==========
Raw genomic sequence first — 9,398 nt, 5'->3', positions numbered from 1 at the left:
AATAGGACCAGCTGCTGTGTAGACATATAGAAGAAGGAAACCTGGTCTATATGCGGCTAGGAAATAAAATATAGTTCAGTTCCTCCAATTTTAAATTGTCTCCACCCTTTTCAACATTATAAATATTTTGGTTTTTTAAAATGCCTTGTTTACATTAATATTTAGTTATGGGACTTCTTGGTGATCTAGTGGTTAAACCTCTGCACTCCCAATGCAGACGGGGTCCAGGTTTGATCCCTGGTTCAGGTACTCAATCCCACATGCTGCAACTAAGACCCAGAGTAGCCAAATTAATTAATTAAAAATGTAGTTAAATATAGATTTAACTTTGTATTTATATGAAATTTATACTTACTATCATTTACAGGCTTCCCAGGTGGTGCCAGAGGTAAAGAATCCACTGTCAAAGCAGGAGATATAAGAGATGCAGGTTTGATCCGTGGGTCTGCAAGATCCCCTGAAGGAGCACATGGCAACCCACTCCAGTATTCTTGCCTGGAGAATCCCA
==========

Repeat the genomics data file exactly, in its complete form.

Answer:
Raw genomic sequence first — 9,398 nt, 5'->3', positions numbered from 1 at the left:
AATAGGACCAGCTGCTGTGTAGACATATAGAAGAAGGAAACCTGGTCTATATGCGGCTAGGAAATAAAATATAGTTCAGTTCCTCCAATTTTAAATTGTCTCCACCCTTTTCAACATTATAAATATTTTGGTTTTTTAAAATGCCTTGTTTACATTAATATTTAGTTATGGGACTTCTTGGTGATCTAGTGGTTAAACCTCTGCACTCCCAATGCAGACGGGGTCCAGGTTTGATCCCTGGTTCAGGTACTCAATCCCACATGCTGCAACTAAGACCCAGAGTAGCCAAATTAATTAATTAAAAATGTAGTTAAATATAGATTTAACTTTGTATTTATATGAAATTTATACTTACTATCATTTACAGGCTTCCCAGGTGGTGCCAGAGGTAAAGAATCCACTGTCAAAGCAGGAGATATAAGAGATGCAGGTTTGATCCGTGGGTCTGCAAGATCCCCTGAAGGAGCACATGGCAACCCACTCCAGTATTCTTGCCTGGAGAATCCCA